What reason does Crooks give for people at the ranch not liking him?

2 Answers

accessteacher's profile pic

accessteacher | High School Teacher | (Level 3) Distinguished Educator

Posted on

The answer to this question comes in Chapter 4 of the novel, after a thorough description of Crooks' room and possessions. When Lennie enters, Crooks is very abrupt and abrasive, telling him that he has no right to come into his room. He says:

"I ain't wanted in the bunk house, and you ain't wanted in my room."

When Lennie asks him why, he states the two reasons he feels why he is not accepted by the others on the ranch:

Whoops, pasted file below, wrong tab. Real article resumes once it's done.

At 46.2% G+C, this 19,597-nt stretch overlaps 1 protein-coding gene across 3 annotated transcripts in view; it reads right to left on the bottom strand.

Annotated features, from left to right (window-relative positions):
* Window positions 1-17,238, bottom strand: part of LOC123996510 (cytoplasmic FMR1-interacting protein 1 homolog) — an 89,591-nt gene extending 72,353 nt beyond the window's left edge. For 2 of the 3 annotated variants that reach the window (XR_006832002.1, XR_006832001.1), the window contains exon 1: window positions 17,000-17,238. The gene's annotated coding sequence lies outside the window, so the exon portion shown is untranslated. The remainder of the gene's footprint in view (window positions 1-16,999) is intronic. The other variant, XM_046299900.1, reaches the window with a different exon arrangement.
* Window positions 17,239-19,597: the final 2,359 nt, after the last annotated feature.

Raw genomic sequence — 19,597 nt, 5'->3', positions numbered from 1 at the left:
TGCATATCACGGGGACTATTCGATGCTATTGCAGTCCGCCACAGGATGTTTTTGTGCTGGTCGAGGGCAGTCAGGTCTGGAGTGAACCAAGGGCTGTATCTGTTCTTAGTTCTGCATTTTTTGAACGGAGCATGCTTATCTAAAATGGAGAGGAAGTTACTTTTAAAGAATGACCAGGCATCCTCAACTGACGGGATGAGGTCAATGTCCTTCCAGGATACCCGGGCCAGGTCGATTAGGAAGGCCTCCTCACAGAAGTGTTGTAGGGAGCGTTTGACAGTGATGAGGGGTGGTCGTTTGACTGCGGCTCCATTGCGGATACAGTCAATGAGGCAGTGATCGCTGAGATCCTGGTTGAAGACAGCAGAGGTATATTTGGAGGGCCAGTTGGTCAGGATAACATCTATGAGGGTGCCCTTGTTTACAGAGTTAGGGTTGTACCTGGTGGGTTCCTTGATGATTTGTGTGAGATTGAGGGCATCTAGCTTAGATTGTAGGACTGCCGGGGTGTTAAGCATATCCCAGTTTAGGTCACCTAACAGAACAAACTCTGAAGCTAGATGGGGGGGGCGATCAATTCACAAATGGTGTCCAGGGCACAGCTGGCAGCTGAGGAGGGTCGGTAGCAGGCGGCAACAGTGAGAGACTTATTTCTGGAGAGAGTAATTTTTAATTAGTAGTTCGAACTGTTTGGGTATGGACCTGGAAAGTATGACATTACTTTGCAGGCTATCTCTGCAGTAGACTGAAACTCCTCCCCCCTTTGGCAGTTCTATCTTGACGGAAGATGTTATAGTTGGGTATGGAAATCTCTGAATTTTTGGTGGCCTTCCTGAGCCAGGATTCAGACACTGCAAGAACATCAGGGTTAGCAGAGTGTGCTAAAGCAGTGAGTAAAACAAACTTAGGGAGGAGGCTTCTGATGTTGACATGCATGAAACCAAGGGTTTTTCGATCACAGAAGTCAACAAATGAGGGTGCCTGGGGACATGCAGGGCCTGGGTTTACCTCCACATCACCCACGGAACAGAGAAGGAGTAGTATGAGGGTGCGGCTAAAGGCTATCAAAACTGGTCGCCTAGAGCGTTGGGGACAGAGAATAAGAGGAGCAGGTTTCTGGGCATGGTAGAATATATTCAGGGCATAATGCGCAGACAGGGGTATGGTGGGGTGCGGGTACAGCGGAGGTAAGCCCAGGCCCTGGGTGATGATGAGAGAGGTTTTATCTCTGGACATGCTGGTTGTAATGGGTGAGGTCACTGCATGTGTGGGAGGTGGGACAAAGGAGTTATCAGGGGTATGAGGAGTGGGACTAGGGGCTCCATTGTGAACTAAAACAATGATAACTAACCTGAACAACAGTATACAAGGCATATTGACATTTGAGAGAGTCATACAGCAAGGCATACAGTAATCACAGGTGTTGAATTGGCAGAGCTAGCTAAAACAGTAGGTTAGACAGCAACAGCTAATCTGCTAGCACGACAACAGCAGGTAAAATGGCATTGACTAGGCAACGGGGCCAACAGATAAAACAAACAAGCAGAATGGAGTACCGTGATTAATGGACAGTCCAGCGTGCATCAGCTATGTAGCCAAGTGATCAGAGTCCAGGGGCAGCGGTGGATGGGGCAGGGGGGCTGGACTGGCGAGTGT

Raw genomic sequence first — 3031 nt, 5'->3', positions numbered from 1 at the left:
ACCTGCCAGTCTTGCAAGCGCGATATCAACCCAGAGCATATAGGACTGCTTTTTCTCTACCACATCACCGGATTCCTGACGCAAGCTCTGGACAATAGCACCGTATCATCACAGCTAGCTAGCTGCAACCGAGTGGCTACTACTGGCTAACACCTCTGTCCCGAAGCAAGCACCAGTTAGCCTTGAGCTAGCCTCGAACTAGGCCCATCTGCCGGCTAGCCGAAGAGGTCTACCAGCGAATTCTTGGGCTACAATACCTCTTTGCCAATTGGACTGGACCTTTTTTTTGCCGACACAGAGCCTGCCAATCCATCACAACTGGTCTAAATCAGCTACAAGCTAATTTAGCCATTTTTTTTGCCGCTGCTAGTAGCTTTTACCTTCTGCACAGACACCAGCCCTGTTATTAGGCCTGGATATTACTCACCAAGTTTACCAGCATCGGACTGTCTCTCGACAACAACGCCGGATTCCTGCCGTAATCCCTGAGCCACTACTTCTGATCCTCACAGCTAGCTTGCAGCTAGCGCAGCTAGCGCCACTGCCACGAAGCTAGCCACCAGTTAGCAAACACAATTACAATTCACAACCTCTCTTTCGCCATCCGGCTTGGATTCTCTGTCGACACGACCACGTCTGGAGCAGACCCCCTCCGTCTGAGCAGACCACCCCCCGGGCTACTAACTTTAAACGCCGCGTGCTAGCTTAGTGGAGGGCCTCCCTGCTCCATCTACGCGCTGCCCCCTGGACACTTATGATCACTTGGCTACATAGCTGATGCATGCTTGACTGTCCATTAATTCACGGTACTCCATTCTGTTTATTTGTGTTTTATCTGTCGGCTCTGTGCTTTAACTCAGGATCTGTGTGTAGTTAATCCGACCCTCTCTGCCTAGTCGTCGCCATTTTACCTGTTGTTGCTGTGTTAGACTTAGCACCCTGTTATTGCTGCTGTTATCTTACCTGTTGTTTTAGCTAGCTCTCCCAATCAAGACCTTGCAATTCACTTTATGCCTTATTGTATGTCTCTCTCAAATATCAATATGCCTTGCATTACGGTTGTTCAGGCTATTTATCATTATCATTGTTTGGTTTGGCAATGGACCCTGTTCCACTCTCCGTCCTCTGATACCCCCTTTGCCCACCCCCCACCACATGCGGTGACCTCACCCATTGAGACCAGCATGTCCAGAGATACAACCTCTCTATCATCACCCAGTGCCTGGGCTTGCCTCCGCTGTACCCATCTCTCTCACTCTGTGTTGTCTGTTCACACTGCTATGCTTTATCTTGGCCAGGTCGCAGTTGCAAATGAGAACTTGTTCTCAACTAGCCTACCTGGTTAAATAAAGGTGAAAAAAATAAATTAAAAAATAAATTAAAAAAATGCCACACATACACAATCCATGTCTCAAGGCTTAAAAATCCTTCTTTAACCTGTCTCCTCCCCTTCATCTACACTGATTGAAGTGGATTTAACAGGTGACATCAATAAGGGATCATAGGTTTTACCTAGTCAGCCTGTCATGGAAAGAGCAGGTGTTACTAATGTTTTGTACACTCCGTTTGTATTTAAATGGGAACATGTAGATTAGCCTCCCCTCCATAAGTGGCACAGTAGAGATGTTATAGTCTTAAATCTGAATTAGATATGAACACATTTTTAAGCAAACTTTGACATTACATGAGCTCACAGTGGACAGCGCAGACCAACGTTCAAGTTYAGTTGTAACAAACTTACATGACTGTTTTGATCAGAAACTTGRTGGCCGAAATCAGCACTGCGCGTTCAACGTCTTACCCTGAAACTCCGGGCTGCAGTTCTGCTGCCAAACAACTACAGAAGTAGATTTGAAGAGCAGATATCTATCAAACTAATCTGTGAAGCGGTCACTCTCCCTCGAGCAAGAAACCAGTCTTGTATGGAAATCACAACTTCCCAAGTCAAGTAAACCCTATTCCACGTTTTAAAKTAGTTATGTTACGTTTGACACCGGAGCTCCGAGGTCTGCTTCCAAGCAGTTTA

"'Cause I'm black. They play cards in there, but I can't play because I'm black. They say I stink."

Thus Crooks is excluded because of racism - the colour of his skin. This means, like other characters, he does not have a place to belong or to call home, contributing to belonging and loneliness as key themes of the novel.

a-b's profile pic

a-b | (Level 2) Honors

Posted on

Crooks is discriminated against because of his race. He attempts to explain this to Lennie, but he does not quite understand.